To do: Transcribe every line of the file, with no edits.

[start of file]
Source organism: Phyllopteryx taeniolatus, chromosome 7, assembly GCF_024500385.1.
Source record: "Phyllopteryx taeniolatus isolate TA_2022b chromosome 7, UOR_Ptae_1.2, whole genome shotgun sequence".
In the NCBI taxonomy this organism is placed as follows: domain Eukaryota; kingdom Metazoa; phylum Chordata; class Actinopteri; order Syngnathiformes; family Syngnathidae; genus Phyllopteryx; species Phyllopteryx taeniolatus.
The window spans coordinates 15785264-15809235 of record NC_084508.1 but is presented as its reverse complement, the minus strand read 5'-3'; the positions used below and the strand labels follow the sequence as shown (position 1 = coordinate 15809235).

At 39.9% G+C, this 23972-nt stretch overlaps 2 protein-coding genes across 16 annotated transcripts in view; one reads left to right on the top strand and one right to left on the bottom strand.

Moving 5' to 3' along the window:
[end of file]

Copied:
Source organism: Phyllopteryx taeniolatus, chromosome 7, assembly GCF_024500385.1.
Source record: "Phyllopteryx taeniolatus isolate TA_2022b chromosome 7, UOR_Ptae_1.2, whole genome shotgun sequence".
In the NCBI taxonomy this organism is placed as follows: domain Eukaryota; kingdom Metazoa; phylum Chordata; class Actinopteri; order Syngnathiformes; family Syngnathidae; genus Phyllopteryx; species Phyllopteryx taeniolatus.
The window spans coordinates 15785264-15809235 of record NC_084508.1 but is presented as its reverse complement, the minus strand read 5'-3'; the positions used below and the strand labels follow the sequence as shown (position 1 = coordinate 15809235).

At 39.9% G+C, this 23972-nt stretch overlaps 2 protein-coding genes across 16 annotated transcripts in view; one reads left to right on the top strand and one right to left on the bottom strand.

Moving 5' to 3' along the window: